Union minister for power and renewable energy RK Singh on Thursday said fresh tenders would be invited for the setting up of 40,000 MW manufacturing capacity for solar modules and cells under the production-linked incentive (PLI) scheme for the sector. The Union Budget 2022-23 made an additional outlay of Rs 19,500 crore for the PLI scheme, which had an initial outlay of Rs 4,500 crore.
The ministry’s unexpected move could create uncertainty for the 13 companies that had applied for the incentives earlier and are on the waitlist. These include some firms which have started the construction activities at the sites.
The government had earlier said in the tender document that the so-called ‘bucket list’ of applicants would be eligible for the incentives for five years starting from the date of commencement of production. Industry sources called the power and renewable ministry’s decision to invite fresh tenders ‘illegal’; some firms in the waitlist could move courts, they added.
The 13 companies on the waitlist include public-sector Coal India, Adani Infrastructure, Larsen and Toubro, ReNew Solar, Tata Power Solar, Waaree Energies, Vikram Solar, Megha Engineering & Infrastructure and FS India Solar Ventures, Avaada Ventures, Premier Energies and Acme Eco Clean Energy.
Reliance New Energy Solar, Andhra Pradesh-based transformer manufacturer Shirdi Sai Electricals, BC Jindal Group’s Jindal India Solar Energy were selected as the beneficiaries of the PLI scheme for solar panel manufacturing based on the initial allocation of Rs 4,500 crore.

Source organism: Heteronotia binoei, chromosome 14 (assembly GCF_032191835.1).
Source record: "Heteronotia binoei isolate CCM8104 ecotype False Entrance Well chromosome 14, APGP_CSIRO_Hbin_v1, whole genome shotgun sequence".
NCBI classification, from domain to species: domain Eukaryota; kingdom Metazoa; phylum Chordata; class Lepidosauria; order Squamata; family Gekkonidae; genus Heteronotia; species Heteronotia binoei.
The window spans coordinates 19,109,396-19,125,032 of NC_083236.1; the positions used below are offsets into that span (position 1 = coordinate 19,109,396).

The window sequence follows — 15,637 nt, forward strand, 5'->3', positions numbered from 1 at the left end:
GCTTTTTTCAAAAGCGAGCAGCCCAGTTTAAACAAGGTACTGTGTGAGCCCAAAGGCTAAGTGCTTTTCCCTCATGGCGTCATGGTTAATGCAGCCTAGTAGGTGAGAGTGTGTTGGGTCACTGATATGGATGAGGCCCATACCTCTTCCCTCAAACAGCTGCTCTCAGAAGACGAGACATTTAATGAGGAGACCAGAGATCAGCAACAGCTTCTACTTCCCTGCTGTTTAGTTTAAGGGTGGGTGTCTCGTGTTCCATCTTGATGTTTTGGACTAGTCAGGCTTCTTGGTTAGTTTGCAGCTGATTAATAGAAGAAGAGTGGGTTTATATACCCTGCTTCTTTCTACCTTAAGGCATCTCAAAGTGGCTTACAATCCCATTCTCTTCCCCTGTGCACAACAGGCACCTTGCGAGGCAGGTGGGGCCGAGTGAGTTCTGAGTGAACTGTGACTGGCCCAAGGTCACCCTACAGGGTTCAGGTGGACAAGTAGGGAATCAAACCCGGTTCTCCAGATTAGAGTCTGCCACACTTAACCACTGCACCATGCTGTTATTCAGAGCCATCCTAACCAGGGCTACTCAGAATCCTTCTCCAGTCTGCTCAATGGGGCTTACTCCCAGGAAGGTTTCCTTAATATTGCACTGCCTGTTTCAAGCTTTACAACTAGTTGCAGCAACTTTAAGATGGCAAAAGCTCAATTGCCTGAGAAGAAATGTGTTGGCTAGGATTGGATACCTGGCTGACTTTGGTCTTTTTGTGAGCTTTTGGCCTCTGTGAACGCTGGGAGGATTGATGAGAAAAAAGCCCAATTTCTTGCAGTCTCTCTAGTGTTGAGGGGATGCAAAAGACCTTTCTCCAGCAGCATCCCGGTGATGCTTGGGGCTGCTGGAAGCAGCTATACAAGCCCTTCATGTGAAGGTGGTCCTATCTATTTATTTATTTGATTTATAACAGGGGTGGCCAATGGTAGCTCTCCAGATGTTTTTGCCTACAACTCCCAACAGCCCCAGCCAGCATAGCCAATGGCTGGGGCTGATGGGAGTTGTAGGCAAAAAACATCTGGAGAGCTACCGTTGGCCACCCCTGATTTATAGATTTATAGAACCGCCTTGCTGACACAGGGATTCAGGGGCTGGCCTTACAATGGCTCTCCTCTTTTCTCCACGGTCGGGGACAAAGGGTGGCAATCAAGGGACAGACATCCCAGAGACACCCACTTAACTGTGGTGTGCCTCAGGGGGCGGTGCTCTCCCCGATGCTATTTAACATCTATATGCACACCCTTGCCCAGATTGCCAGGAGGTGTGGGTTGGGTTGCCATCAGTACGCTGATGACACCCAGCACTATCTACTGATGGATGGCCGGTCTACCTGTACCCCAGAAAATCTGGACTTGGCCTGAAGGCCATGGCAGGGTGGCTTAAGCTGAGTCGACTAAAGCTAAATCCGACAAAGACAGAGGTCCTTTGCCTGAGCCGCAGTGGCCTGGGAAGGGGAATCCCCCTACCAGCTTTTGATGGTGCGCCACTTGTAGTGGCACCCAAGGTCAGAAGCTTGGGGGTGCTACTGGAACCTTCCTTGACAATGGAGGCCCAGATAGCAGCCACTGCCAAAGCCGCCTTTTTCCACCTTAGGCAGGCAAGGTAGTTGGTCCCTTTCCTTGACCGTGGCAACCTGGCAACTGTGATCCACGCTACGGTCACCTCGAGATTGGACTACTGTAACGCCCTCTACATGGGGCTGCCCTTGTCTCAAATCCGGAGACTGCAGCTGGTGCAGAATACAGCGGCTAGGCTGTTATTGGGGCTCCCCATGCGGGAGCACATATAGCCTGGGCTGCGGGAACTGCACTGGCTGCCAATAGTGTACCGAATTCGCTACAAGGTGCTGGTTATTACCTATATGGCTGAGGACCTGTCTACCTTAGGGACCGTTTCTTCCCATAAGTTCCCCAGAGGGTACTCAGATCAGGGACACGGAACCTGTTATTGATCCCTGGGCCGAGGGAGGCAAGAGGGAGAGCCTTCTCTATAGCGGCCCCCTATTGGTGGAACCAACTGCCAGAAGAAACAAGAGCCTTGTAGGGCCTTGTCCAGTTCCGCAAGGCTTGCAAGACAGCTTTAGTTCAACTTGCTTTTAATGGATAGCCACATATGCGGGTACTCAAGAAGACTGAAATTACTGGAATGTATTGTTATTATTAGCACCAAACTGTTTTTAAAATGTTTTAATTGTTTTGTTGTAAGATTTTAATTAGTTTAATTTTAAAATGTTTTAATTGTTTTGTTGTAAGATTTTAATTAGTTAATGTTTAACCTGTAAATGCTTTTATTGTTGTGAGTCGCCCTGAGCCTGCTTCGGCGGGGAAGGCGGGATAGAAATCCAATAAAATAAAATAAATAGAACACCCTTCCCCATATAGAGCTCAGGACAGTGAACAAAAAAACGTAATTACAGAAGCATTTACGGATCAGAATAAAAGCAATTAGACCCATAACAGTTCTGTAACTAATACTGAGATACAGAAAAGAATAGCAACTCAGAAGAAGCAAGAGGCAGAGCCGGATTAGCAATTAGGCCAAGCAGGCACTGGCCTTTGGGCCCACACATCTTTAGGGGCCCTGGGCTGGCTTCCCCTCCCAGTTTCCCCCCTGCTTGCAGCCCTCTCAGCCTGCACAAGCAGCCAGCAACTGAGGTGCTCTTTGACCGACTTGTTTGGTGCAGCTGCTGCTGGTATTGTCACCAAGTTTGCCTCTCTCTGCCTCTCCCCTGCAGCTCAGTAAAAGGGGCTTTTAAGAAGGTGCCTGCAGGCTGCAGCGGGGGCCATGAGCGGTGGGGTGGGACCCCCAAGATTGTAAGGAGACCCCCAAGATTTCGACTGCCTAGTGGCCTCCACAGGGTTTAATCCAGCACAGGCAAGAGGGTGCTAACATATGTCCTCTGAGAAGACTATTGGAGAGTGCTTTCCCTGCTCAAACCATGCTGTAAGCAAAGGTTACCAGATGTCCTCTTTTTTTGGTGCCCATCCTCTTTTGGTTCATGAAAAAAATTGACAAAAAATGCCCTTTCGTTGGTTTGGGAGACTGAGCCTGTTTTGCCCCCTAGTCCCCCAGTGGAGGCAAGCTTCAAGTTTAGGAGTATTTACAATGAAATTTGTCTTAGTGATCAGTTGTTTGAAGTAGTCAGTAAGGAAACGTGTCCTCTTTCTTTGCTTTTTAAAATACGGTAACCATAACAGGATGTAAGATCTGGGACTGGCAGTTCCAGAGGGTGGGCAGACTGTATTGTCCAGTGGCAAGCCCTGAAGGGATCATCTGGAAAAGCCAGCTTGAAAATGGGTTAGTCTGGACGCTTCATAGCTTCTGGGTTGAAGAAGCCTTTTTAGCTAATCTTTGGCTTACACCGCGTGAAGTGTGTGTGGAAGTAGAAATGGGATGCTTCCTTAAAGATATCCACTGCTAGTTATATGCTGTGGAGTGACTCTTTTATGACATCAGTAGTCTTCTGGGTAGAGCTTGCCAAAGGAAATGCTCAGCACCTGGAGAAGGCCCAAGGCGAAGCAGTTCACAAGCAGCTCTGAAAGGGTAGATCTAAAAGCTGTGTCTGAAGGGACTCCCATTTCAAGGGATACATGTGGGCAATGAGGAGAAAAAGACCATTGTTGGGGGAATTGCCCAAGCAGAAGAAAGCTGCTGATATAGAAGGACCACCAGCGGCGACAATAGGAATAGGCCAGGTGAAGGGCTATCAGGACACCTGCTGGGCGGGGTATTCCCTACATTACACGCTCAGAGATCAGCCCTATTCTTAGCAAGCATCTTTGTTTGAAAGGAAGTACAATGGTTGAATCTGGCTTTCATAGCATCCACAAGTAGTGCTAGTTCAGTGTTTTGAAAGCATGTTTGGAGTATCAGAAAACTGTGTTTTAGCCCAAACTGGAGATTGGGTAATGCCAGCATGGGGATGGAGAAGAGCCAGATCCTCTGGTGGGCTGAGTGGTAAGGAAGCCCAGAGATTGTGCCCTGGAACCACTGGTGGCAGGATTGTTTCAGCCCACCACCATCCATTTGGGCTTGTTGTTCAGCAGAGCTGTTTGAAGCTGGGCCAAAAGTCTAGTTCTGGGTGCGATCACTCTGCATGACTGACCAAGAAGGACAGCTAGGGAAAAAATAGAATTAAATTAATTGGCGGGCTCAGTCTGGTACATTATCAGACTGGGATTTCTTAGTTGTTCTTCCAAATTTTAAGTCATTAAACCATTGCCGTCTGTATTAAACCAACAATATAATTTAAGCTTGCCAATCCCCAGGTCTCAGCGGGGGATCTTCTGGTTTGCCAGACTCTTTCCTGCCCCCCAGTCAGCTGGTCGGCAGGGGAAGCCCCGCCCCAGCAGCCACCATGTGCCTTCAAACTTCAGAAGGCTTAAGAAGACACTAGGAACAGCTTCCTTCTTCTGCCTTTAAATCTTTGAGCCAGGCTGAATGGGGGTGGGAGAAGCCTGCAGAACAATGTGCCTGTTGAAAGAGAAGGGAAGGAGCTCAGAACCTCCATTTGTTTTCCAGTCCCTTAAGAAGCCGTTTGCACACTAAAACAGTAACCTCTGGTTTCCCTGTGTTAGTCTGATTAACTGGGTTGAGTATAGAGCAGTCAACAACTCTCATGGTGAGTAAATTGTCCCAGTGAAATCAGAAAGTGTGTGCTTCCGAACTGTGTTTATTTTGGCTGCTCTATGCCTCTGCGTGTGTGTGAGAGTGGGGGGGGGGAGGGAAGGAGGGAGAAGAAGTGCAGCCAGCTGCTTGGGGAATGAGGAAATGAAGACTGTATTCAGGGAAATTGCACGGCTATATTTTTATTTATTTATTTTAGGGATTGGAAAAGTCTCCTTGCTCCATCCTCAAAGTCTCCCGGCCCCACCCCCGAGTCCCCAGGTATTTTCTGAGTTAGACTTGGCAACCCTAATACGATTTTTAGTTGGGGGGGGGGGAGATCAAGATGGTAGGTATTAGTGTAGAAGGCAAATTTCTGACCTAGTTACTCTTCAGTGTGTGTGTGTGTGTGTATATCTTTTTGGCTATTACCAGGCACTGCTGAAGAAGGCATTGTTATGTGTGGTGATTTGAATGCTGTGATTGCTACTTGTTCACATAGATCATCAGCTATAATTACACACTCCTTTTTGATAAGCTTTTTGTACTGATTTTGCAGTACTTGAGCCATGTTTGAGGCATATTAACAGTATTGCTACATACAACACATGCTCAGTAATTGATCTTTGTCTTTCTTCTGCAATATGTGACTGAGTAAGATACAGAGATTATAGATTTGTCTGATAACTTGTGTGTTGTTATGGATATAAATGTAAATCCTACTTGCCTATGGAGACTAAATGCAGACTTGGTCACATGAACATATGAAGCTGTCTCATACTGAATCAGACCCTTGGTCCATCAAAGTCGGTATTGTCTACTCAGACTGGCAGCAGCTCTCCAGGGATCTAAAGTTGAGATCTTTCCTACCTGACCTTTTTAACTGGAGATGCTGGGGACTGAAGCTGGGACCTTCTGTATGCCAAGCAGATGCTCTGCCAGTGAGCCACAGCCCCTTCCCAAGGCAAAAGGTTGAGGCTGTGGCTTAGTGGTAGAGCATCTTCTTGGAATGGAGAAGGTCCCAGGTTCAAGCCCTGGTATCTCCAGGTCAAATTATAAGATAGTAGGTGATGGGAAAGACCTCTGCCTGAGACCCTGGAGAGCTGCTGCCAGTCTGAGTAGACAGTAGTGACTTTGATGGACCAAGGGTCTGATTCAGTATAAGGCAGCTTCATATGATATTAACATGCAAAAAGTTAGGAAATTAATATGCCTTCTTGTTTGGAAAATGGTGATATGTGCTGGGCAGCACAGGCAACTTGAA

According to industry officials, stakeholders were expecting IREDA, the implementing agency, to expedite and issue letters of award to the 13 companies on the bucket list. Many of these firms have already acquired land and some have even done the land development work.
The solar PLI incentives will be made available over five years.
“However, it (fresh tender) is a surprising development. This will further delay India’s plan to create self-dependence in the sector. The plan to impose basic customs duty (BCD) of 40% on solar panels and 20% on cells from April 1 in light of poor domestic capacity has already caused uncertainties as these tariffs could increase the cost of solar power to consumers.
Another official who termed the move as illegal said it went against the terms of the first tender agreement. However, he declined to specify his plan of action, and his firm would rather “wait and watch” before taking a call on how to respond to the ministry’s decision.
Tata Power has applied for a total of 8GW capacity under the PLI scheme with 4GW each for cell and module manufacturing. It is learned that the company’s plan is, to begin with the manufacturing of modules and wait for the market to pan out before entering into wafer and polysilicon manufacturing. “Depending on the capacity the company will take around 12-18 months to complete the project once it is awarded,” a source had told FE earlier.
Vikram Solar had applied for 3.6 gigawatts (GW) of cells and modules capacity, while others like Adani, Coal India, L&T, ReNew Power, and Waaree Energies had applied for 4 GW each.
The new capacities are seen to provide a domestic supply source to the solar power industry which is dependent on imports to meet 80% of its equipment requirement. As per the recent COP26 announcements, the country has set a target to install 500 GW)of renewable energy capacity by 2030 and the bulk of this is to come from solar plants.
The current installed renewable energy capacity in the country is 103 GW, of which 48 GW are solar. Another 50 GW of renewable energy projects are under implementation and 32 GW are in various stages of bidding. To boost domestic manufacturing, the Centre had imposed a 25% safeguard duty on solar imports from China and Malaysia in July 2018 for two years, which was extended to July 2021, at a rate of 15%.
Source: Financial Express